As far back as 1990, UNICEF indicated that about 23 million Nigerians defecated in public. Some 11 years later, the figure had exponentially increased by 10 million. Since 2011 when UNICEF presented that astounding figure, the number of Nigerians that practise open defecation has shot up. UNICEF estimated 39 million in 2013 and 50 million in 2015. By 2016, the problem has worsened to the point that WaterAid, an international charity organisation, estimates that over 71 per cent of Nigerians lack access to safe and private toilets while over 25 per cent practise open defecation. Nigeria is also the number six country in the world where people defecate publicly, a figure that comes to an average number of 50 people per square metre. Add to that fact that we are Number 3 in the world on the list of countries where access to sanitation is low. WaterAid also notes that a disproportionate number of people who lack access to safe toilets and sanitary facilities are women. A 2012 study shows that 69 per cent of women cannot safely use toilet facilities without the threat of suffering some form of violence and harassment. UNICEF also estimates that Nigeria loses an average of 150,000 children every year to cases of diarrhoea, a problem exacerbated by poor toilet facilities, unsafe water and overall poor sanitation. All these figures should be considered intolerable for a country like Nigeria.

About half of Nigerian households use makeshift toilets and pit latrines but this too has tremendous negative environmental impact. Some studies have indicated that our poor and unregulated sanitary culture results in faecal contamination of underground water. All around us, there are grave environmental implications of people peeing or defecating in gutters publicly on refuse heaps, behind walls and fences, in streams and in runnels. The effect is almost inescapable even for those of us who have toilets in our houses. We regularly walk through public places infested with the stench of bodily waste and take in other people’s excrement through our nostrils. Even worse is the fact that in some of the places where people practise open defecation, they do not wrap their faeces in biodegradeable materials. Their utter lack of disregard for the environment haunts the rest of us in multiple ways. Our physical health is affected by poor sanitary conditions and it takes time and resources to nurture ourselves back to health. The lack of basic sanitary conditions of our society animalises us such that the evolutionary link between us and animals begins to appear considerably short. Of course, we are also psychologically depleted by our helplessness at fashioning simple workable schemes that can ease our national toilet situation.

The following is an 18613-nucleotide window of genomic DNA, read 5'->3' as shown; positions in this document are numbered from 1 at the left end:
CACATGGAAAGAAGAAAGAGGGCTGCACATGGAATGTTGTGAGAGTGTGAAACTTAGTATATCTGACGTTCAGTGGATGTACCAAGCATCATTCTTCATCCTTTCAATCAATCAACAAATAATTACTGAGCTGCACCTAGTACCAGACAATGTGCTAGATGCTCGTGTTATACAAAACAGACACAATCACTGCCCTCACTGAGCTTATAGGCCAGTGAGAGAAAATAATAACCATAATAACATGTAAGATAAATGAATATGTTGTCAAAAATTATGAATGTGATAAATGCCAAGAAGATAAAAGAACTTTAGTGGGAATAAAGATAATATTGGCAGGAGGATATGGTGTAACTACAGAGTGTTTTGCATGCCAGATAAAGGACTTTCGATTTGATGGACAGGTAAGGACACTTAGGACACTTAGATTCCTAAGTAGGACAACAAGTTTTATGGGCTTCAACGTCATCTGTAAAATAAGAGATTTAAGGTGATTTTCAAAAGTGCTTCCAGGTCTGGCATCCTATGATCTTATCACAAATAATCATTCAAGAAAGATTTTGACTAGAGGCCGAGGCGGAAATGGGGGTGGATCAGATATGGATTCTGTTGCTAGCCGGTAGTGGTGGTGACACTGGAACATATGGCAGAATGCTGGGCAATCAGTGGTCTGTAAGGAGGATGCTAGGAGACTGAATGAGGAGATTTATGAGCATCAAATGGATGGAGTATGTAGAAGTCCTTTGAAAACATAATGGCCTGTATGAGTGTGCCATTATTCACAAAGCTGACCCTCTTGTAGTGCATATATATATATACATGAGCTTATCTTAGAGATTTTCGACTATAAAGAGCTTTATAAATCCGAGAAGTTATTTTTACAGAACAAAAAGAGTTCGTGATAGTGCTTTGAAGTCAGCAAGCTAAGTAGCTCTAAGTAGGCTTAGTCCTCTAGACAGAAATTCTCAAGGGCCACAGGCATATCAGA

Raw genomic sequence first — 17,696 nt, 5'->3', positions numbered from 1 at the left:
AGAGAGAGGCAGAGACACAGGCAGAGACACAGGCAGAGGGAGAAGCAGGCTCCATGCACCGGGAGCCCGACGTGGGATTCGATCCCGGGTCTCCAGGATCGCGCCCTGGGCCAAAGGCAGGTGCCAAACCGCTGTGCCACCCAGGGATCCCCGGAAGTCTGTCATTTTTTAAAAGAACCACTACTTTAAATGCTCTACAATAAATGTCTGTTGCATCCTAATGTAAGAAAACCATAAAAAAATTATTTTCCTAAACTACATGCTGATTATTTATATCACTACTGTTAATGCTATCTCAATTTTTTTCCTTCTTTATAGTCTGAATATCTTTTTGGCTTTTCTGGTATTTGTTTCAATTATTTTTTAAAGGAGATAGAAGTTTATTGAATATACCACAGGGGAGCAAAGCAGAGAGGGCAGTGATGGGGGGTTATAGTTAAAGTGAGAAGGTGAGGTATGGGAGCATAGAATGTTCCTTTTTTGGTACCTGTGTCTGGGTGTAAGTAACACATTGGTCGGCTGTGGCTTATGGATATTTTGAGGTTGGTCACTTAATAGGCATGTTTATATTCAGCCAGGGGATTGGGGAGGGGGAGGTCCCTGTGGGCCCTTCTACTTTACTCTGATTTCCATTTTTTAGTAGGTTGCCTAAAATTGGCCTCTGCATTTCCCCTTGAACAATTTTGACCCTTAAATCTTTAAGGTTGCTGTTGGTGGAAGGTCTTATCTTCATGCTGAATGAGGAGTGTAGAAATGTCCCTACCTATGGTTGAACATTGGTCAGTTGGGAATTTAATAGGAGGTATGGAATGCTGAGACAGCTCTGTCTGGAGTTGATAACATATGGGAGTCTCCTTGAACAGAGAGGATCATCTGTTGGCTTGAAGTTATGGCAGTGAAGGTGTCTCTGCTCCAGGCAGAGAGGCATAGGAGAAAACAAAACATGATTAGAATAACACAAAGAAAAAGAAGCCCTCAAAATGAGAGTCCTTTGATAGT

While Osinbajo is getting some praise for deigning to inspect where the common man takes a leak, I still think that no President needs inspect toilets any more than the minister of health needs to inspect our foods to know whether we are getting enough protein or not. The bigger picture is that Nigeria has a bad toilet problem that requires complex solutions. He cannot see that from the guided tours provided by bureaucrats and politicians who will not let him see beyond what they want him to see. He will need to see that Nigeria, as it is currently constituted, is a gigantic open-air toilet where all kinds of scatological activities take place. Many Nigerians are already inured to the wretched reality of our unhygienic environment.

To combat our national toilet problems, we will need policies, ideas, visions, and comprehensive programmes that align with the Sustainable Development Goals. Nigeria will have to confront the problem of water supply. There was a time when water used to flow into our homes from state water corporation agencies but now those neglected underground pipes are bursting their innards and spilling all over the place. This is a problem that will require reworking the structures of our state and local government administration and how they impede development initiatives. We will also look at policies that will enable us to process waste into energy. We will need to consider aspects of our lives – from lifestyle and social habits to weather patterns – that can help us work out schemes that can make access to toilets a reality. Finally, we will need to re-orient our people who may be used to their ways that stooping in public to relieve oneself is what only animals should do without self-consciousness. We are humans, we should be better than that.

This piece was written by Abimbola Adelakun. The views and opinions expressed here are those of the author and do not necessarily reflect the official policy or position of